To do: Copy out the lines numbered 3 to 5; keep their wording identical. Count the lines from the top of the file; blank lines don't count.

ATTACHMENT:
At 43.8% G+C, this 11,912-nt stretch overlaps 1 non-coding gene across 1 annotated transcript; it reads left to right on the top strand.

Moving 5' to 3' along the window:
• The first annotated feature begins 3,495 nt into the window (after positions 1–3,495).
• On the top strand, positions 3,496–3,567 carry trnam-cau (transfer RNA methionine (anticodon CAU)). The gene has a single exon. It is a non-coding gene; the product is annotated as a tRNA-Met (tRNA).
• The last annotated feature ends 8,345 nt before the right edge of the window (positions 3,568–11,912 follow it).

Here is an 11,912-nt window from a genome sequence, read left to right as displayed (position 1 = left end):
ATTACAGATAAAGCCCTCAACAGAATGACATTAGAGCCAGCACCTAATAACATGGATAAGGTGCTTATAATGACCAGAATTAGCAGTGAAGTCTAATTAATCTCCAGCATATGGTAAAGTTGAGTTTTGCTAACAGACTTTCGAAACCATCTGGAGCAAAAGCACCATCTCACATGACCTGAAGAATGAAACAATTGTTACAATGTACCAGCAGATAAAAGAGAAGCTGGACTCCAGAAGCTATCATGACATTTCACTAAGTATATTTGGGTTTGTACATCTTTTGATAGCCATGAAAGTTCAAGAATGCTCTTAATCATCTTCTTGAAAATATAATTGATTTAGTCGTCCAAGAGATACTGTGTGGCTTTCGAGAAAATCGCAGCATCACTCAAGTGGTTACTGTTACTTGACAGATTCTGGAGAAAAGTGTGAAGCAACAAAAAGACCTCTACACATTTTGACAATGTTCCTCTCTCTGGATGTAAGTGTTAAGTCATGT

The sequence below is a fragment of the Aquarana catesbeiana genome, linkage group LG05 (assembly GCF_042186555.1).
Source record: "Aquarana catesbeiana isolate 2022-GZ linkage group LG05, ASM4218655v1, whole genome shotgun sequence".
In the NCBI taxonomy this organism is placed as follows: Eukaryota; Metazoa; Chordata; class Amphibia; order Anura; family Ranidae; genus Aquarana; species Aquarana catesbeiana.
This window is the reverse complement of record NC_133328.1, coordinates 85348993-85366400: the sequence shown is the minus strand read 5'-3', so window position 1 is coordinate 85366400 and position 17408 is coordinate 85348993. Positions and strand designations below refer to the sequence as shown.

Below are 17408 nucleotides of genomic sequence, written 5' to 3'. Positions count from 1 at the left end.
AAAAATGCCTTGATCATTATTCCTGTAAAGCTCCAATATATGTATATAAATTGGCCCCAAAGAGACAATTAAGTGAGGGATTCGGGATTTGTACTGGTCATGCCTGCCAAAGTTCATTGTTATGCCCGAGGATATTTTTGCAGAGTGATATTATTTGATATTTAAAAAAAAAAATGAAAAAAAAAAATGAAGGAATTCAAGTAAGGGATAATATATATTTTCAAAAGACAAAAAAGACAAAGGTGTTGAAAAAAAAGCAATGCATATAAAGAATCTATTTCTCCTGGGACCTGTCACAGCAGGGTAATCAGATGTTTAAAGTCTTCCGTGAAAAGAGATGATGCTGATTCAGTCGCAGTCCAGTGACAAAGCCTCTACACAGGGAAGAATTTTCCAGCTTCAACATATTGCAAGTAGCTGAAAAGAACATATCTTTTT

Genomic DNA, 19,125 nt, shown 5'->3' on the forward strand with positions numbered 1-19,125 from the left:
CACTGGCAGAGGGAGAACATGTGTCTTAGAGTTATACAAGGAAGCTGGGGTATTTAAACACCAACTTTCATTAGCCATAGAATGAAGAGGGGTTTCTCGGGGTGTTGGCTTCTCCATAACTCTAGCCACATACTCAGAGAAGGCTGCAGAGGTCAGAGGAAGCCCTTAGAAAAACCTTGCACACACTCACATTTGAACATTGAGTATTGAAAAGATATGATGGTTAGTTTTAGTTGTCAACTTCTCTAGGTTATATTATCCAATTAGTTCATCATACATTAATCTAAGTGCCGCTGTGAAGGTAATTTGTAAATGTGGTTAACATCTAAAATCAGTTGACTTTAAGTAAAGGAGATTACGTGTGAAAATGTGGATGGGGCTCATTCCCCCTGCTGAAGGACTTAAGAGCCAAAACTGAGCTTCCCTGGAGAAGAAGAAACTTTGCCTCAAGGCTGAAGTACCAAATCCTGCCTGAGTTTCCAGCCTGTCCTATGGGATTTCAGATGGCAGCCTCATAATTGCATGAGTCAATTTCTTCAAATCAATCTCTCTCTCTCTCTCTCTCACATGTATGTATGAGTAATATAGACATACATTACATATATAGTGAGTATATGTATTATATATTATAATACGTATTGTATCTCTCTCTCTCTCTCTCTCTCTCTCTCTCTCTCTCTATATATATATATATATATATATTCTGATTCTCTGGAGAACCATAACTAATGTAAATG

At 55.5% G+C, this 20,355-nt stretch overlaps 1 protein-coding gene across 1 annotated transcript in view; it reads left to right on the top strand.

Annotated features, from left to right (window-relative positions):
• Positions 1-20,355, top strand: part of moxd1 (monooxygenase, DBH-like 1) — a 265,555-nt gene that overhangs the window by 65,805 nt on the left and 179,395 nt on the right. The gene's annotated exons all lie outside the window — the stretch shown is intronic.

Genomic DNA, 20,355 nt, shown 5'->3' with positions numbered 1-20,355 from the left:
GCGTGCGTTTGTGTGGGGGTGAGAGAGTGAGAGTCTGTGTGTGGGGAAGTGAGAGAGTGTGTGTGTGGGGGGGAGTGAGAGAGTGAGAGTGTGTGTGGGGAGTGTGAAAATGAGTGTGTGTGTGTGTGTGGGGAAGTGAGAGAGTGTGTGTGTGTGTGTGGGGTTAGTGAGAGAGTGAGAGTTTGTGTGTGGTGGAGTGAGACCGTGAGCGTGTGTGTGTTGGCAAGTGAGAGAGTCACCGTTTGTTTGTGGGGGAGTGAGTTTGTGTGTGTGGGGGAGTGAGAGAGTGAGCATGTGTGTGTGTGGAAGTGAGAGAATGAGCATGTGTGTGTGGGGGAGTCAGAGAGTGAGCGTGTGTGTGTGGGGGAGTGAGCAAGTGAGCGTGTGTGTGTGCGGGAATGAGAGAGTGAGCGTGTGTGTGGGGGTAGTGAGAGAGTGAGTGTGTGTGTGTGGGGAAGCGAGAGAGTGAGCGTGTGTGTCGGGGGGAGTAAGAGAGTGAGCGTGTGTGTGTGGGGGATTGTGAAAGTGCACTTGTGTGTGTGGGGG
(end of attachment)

• The first annotated feature begins 3,495 nt into the window (after positions 1–3,495).
• On the top strand, positions 3,496–3,567 carry trnam-cau (transfer RNA methionine (anticodon CAU)). The gene has a single exon. It is a non-coding gene; the product is annotated as a tRNA-Met (tRNA).
• The last annotated feature ends 8,345 nt before the right edge of the window (positions 3,568–11,912 follow it).